During 1971 occupants of addresses began to receive notification of their postcode. Asked in the House of Commons about the completion of the coding exercise, the Postmaster General, Sir John Eden stated it was expected to be completed during 1972. ["Postal code programme", The Times, April 20, 1972] The scheme was finalised in 1974 when Norwich was completely re-coded but the scheme tested in Croydon was sufficiently close to the final design for it to be retained. [ [ British Postal Museum & Archive's Information Sheet on the history of Postcodes] - PDF] Newport was originally allocated NPT, in a similar way to Norwich and Croydon, with the surrounding towns allocated NP1-NP8. This lasted into the mid 1980s when for operational reasons (NPT being non-standard, and too similar to NP7) it was recoded.

The legacy of the Croydon trial can still be seen today:
* CR0 was the only postal district with a zero in that position: all others start with 1. This caused one of the PAF (see above) software products produced by the Royal Mail themselves to misbehave slightly. Subsequently, the "zeroth" district has been used in some other postcode areas, such as Bolton, Harrow, Slough, Chelmsford and Southend on Sea.
*A separate postal "district", CR9 is used for large users and PO Box holders. This policy has been used elsewhere, with normal postcodes "growing" upwards from district 1 and large-user postcodes "growing" downwards from district 99.
*The CR0 district contains far more addresses than any other postal district in the country.
*CR1 has never been used — possibly left spare for rationalisation. (The other CR districts, CR2 etc. were coded later and conform to the general standards.)
*There was at one point a movement to change all CR0 postcodes to CR1, but this was rejected.
*CR0 is often incorrectly written as CRO, although in some type faces and handwriting the digit '0' and letter 'O' are identical -- the problem is exacerbated as it is often pronounced 'Sea Arr Oh' rather than 'Sea Arr Zero'.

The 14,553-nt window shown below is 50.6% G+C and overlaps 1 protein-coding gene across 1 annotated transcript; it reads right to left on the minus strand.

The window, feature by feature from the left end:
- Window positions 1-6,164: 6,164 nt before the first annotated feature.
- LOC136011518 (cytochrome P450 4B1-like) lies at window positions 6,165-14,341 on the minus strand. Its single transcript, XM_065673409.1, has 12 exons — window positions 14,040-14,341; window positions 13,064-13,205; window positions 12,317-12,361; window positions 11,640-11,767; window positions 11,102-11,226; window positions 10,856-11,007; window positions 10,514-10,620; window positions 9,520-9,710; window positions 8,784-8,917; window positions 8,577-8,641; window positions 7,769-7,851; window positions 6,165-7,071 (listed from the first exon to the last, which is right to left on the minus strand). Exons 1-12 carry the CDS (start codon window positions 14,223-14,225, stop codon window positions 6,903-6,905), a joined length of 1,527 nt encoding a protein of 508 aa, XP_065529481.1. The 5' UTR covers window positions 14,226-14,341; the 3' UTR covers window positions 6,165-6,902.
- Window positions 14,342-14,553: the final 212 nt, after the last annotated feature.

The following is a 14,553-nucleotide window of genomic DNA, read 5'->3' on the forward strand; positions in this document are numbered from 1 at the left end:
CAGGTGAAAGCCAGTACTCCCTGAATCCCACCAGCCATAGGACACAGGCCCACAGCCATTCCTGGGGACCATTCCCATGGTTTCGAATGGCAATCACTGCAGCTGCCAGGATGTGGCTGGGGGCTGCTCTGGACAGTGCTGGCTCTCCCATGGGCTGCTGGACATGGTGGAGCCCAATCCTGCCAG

The format of UK postcodes is generally:

:A9 9AA:A99 9AA:A9A 9AA :AA9 9AA:AA99 9AA:AA9A 9AA

where A signifies a letter and 9 a digit. It is a hierarchical system, workingfrom left to right — the first letter or pair of letters represents the area, the following digit or digits represent the district within that area, and so on. Each postcode generally represents a street, part of a street, or a single premises. This feature makes the postcode useful to route planning software.

The part of the code before the space is the "outward code" or "out code" used to direct mail from one sorting office to the destination sorting office, while the part after the space is the "inward code" or "in code" used to sort the mail into individual delivery rounds. The outward code can be split further into the "area" part (letters identifying one of 124 postal areas) and the "district" part (usually numbers); similarly, the inward code is split into the "sector" part (number) and the "unit" part (letters). Each postcode identifies the address to within 100 properties (with an average of 15 properties per postcode), although a large business may have a single code

The letters in the outward code may give some clue to its geographical location (but see London below). For example, "L" indicates Liverpool, "EH" indicates Edinburgh and "AB" indicates Aberdeen; "see List of postcode areas in the United Kingdom for a full list". Although "BT" indicates Belfast, it covers the whole of Northern Ireland. The letters in the inward code, however, are restricted to the set "ABDEFGHJLNPQRSTUWXYZ" (excluding "CIKMOV"), which generally do not resemble digits or each other when hand-written.

There are at least two exceptions (other than the overseas territories) to this format:
* the postcode for the formerly Post Office-owned Girobank is GIR 0AA.
* the postcode for correctly addressed letters to Father Christmas is SAN TA1 [ [] , [] , [] , [] ]